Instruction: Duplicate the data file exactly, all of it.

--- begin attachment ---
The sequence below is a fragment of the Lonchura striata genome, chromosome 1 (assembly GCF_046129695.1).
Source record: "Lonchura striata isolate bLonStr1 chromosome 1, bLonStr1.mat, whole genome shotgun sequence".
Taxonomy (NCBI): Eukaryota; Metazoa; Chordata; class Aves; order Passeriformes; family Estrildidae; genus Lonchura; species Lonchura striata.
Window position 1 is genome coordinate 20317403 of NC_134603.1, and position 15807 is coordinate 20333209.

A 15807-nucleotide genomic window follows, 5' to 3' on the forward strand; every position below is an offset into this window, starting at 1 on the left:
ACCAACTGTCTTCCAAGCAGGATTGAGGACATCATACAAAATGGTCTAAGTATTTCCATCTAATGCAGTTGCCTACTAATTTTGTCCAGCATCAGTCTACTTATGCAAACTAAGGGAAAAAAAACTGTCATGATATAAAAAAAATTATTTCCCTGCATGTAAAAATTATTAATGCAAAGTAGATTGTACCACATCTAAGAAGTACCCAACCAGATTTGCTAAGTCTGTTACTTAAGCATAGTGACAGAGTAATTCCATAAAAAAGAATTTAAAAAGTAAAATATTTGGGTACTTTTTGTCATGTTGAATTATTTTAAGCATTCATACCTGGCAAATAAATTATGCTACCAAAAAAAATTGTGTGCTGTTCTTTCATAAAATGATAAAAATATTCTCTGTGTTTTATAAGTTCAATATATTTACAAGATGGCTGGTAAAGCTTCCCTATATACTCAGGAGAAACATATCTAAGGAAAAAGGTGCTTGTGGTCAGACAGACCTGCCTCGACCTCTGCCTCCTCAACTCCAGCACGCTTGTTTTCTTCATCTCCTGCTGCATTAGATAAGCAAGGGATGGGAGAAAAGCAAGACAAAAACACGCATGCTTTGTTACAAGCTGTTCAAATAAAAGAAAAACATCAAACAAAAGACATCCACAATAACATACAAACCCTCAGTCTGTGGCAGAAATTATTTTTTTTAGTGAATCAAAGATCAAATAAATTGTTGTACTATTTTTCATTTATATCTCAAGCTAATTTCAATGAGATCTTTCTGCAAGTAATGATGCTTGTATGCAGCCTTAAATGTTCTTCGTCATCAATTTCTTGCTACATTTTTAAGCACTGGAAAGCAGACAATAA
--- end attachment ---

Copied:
The sequence below is a fragment of the Lonchura striata genome, chromosome 1 (assembly GCF_046129695.1).
Source record: "Lonchura striata isolate bLonStr1 chromosome 1, bLonStr1.mat, whole genome shotgun sequence".
Taxonomy (NCBI): Eukaryota; Metazoa; Chordata; class Aves; order Passeriformes; family Estrildidae; genus Lonchura; species Lonchura striata.
Window position 1 is genome coordinate 20317403 of NC_134603.1, and position 15807 is coordinate 20333209.

A 15807-nucleotide genomic window follows, 5' to 3' on the forward strand; every position below is an offset into this window, starting at 1 on the left:
ACCAACTGTCTTCCAAGCAGGATTGAGGACATCATACAAAATGGTCTAAGTATTTCCATCTAATGCAGTTGCCTACTAATTTTGTCCAGCATCAGTCTACTTATGCAAACTAAGGGAAAAAAAACTGTCATGATATAAAAAAAATTATTTCCCTGCATGTAAAAATTATTAATGCAAAGTAGATTGTACCACATCTAAGAAGTACCCAACCAGATTTGCTAAGTCTGTTACTTAAGCATAGTGACAGAGTAATTCCATAAAAAAGAATTTAAAAAGTAAAATATTTGGGTACTTTTTGTCATGTTGAATTATTTTAAGCATTCATACCTGGCAAATAAATTATGCTACCAAAAAAAATTGTGTGCTGTTCTTTCATAAAATGATAAAAATATTCTCTGTGTTTTATAAGTTCAATATATTTACAAGATGGCTGGTAAAGCTTCCCTATATACTCAGGAGAAACATATCTAAGGAAAAAGGTGCTTGTGGTCAGACAGACCTGCCTCGACCTCTGCCTCCTCAACTCCAGCACGCTTGTTTTCTTCATCTCCTGCTGCATTAGATAAGCAAGGGATGGGAGAAAAGCAAGACAAAAACACGCATGCTTTGTTACAAGCTGTTCAAATAAAAGAAAAACATCAAACAAAAGACATCCACAATAACATACAAACCCTCAGTCTGTGGCAGAAATTATTTTTTTTAGTGAATCAAAGATCAAATAAATTGTTGTACTATTTTTCATTTATATCTCAAGCTAATTTCAATGAGATCTTTCTGCAAGTAATGATGCTTGTATGCAGCCTTAAATGTTCTTCGTCATCAATTTCTTGCTACATTTTTAAGCACTGGAAAGCAGACAATAA